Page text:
Going through the toughest Big Ten stretch in Gophers men's basketball history, Richard Pitino wasn't spending a lot of time looking back to enjoy the big victories.
Not the thrilling overtime home win vs. then-No. 4 Iowa.
Not his first win vs. Michigan State and Hall of Fame coach Tom Izzo at Williams Arena.
Not the third straight victory over Ohio State for the first time in 30 years.
The No. 23 Gophers (10-4, 3-4 Big Ten) play their eighth straight ranked Big Ten opponent Saturday at home vs. No. 7 Michigan (11-0, 6-0). No Division I basketball program had done that vs. ranked teams in the Associated Press poll since St. John's in 2011.
"Probably in the eight years that I've been here we've probably had more great moments in the first [half of the season] than we've ever had," Pitino said.
That includes two NCAA tournament seasons and the NIT championship in his first year.
Pitino gave his players three days off to recharge after last Sunday's 86-71 loss at Iowa. They returned to practice Thursday with more energy and spirit, Pitino said.
"Our guys might've been worn out mentally and physically," Pitino said. "Not just Gophers basketball. But what we're going through is not even a little bit normal. As a coach, you have to be aware of it's good to give them a time off. It's a grind."
Amid the daily COVID-19 testing, the distance learning and isolation from family and friends, the Gophers were underdogs in nine straight games, including on Dec. 20 vs. a St. Louis squad that's currently in the Top 25.
Some analysts, such as Ken Pomeroy, projected the Gophers would go 1-8 during that murderous row, but they're currently 4-4 with a rematch against the Wolverines at the Barn left. They lost 82-57 in Ann Arbor on Jan. 6.
It's a pleasant surprise even for Pitino that his team could come away with a winning record in that challenging stretch, which included playing twice against Iowa and Michigan, the Big Ten's top two teams. And the Gophers faced the other top league title contenders Illinois and Wisconsin on the road.
"I've never seen anything like it," Pitino said. "I was tossing and turning [Thursday night] looking at my phone and looking at how many games we've played that have been really challenging. And we've responded very well."
Protecting home court is a critical step toward contending in the Big Ten. Minnesota has done that at 10-0 this season, which includes quality wins vs. Iowa, Michigan State and Ohio State.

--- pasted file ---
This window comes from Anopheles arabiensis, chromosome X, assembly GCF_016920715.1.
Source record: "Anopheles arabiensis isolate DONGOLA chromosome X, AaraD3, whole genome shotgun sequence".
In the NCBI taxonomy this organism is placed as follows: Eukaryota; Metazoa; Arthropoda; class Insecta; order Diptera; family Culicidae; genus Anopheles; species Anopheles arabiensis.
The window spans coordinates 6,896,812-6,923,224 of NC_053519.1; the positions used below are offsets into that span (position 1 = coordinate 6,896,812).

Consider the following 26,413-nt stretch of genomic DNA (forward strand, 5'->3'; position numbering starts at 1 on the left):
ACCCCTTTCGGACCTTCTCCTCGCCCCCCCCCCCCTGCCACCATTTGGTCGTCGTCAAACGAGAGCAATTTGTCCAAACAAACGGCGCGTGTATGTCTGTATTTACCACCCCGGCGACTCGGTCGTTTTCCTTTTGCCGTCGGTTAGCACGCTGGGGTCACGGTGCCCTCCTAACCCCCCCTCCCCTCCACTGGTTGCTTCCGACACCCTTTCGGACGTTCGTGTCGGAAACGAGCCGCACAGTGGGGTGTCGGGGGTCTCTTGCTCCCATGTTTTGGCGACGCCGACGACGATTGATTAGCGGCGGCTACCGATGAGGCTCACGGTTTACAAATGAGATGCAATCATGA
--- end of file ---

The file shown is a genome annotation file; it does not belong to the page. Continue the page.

A three-game win streak, which included giving St. Louis its first loss, led to the Gophers earning their first national ranking since 2017-18. They rose to 16th in the country before a humbling 82-57 road loss to the Wolverines, who also led by 40 points in Tuesday's win over Wisconsin.
"Michigan has got as much talent as any team in the country," Pitino said. "I think Juwan [Howard] has done a really good job getting them bought in."
The Gophers dropped to 0-4 on the road after back-to-back losses to Michigan and Iowa. They have a chance to remedy that with no teams in the last six road games currently ranked, starting Wednesday at Nebraska, winless in the league.
Junior point guard Marcus Carr and 7-foot Drake transfer Liam Robbins, who won back-to-back player of the week honors earlier this month, give the Gophers one of the top inside-outside tandems in the Big Ten.
But the Gophers learned in their four losses they're not a team that can just rely on Carr or Robbins to carry the load. They're a work in progress playing together and executing consistently on both ends of the floor.
Carr, a Big Ten player of the year candidate to begin the season, averaged 25 points, shot 49% from the field and made 6.6 free throws per game during Minnesota's 7-0 nonconference slate. He's averaging 16.7 points, shooting 34% and making four free throws per game in seven Big Ten games.
"I think I've been pretty up and down during that stretch," Carr said. "Me and the team haven't played our best, but we've had a lot of really good moments. We had some low moments as well. We're in conference play now. Scouting is better. We're playing tougher teams. Have to just find different ways to attack."
Figuring out how to play with more balance moving forward during a less daunting stretch could result in even more success.
"We played a lot of great teams," Robbins said. "I don't think defensively we've been that bad. A lot of it I think comes down to the first five minutes of games in the second half. We need to lock in defensively and really make sure we're running them off the line and getting them out of their comfort zone. That will lead us to winning more games."